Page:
MMD: Once I left school, it was like New York became a different place. The kind of support I received after graduating was so insane. It was like I was allowed to feel confident in my work for the first time. School can sometimes be a stifling place; even in a creative atmosphere. If you want recognition you have to conform. I was wholly encouraged to go my own direction and jump off of cliffs, but in the end no one really wanted to join me there. I started working at OAK and John saw my clothes for the first time. He called and set up the meeting for me. I went in to meet with the boys at the Black Tag on Mulberry St. It was so hot out, and they hung my clothes on the rack right there — like a smog-hazy summer dream. That was sort of it for me. I had to keep going.

OAK: Where does the name Sobotka come from? What’s your brand mission?

MMD: It was my great-grandmother’s last name. She was a really hard worker. She had this great blueberry patch and train tracks in her backyard that we would hide pennies on — then we would collect them all smashed after the trains went by.
I was thinking about using her name for a long time, just because she was a woman who I not only had so much respect for, but who so fiercely commanded respect. The defining moment was overhearing a conversation between my Nana and baby sister. My grandmother was explaining to her: “You can’t ever have your tarot cards read. It won’t work on you. The blood you have running through your veins is gypsy blood. It hides from the cards.” That’s when I knew it was the right name for my label. I’m all about creating destinies instead of letting them be foretold. I think that’s why I get so stuck on this idea, basing all these collections on the prophesized world ending. It has always been my ambition to make clothing with meaning. I feel that we have all these chances- you know: if you listen to the wind and give away your love and dance to the world beat -it could really be a new age. Why not? I think that’s so great.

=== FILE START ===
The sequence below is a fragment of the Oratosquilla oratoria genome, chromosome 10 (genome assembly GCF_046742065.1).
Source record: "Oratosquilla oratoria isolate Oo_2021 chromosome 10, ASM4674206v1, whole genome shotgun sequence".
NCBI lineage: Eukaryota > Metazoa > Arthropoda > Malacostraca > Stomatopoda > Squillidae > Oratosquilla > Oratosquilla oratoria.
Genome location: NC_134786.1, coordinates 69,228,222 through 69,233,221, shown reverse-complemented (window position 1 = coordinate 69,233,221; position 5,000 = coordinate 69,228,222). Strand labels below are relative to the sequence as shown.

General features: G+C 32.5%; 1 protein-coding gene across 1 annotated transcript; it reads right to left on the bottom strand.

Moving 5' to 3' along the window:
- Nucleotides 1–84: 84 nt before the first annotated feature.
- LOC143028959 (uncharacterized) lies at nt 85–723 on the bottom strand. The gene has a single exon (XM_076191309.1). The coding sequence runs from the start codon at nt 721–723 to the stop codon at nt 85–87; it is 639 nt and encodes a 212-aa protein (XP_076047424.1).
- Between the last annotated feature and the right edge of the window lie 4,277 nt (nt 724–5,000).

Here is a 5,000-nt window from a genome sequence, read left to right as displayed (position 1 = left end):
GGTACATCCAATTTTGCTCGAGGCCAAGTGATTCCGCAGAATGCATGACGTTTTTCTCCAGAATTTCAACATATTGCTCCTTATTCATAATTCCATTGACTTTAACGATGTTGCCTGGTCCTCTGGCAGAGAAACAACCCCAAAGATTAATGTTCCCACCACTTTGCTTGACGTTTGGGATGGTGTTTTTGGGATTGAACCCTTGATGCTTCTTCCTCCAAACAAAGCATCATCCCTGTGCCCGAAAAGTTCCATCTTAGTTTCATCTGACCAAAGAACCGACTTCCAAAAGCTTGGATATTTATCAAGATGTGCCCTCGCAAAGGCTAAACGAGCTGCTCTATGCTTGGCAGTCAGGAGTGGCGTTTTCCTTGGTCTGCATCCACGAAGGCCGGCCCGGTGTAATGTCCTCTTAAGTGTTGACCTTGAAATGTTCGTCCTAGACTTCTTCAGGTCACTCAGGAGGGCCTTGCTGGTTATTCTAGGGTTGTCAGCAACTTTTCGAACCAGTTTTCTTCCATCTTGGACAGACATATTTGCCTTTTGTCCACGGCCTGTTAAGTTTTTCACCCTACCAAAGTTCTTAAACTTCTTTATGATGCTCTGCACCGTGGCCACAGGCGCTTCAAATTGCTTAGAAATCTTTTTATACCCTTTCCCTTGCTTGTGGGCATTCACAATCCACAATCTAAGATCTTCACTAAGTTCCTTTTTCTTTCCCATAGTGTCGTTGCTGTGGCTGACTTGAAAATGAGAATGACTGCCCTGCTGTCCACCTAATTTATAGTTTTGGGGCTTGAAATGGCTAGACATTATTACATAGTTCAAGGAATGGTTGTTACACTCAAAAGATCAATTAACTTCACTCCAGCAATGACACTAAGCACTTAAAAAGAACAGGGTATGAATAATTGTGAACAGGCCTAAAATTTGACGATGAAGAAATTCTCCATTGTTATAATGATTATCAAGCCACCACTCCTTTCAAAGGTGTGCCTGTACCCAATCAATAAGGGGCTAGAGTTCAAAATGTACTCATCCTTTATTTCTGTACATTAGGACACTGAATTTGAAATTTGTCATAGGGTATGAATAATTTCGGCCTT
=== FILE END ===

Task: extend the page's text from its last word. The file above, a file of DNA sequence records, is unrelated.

OAK: Where and how do you get your best ideas?
MMD: I collect experiences- I always really like things I’ve never done before. It really helps provide perspective for me. When it comes down to it, it’s really easy in New York City to do something incredibly different every day. That’s why I like it here. The taxi shifts change around five and the cab drivers all get out on Bond Street- they all just wear such slammin’ outfits- I stand there behind the glass scribbling on post-its.

OAK: Top five inspirations behind your aesthetic.
MMD: (in chronological order) Space, Mayan mythology, alchemy, tarot cards, National Geographic.

OAK: Describe your aesthetic in a sentence.
MMD: It’s all happening.

OAK: Hardest part of having your own business.
MMD: Self-discipline.

OAK: Best part of having your own business.
MMD: The idea that a girl I don’t know wants something I thought up.

OAK: What would like to see more of in fashion?
MMD: Irreverence to judgment.

OAK: If you could dress anyone in the world who would it be?
MMD: I’m starting with everyone I know.

OAK: Do you have a muse?
MMD: All the women I surround myself with are my muses. There are all these things I admire so much about the girls I spend my time with, and that’s what really inspires me. There’s so much firelight in their eyes.

OAK: What inner characteristics best complement your clothes?
MMD: Bravery, freedom, mysticism.

OAK: Last coolest discovery.
MMD: Sometimes you really are the girl next door.

OAK: Favorite spot in New York.
MMD: Anywhere where the cocktails are free and the company’s better.

OAK: Freeform list of things you like.
(I answered this question for my Oak employee profile… I think I’m going to make a new one for today.)
MMD: Fringe because it’s swingy when you spin, books because I have so much to learn, pink sangria to end the day, dancing to get the itches out, talking to my family on the phone to calm the waves, Polaroids for the instant gratification, painting faces to send the warriors into space.

OAK: Make up your own question and answer it.
MMD: In what do you believe and why: “the early bird catches the worm” or “there is always another time”? To be n’importe quoi- there is always another time.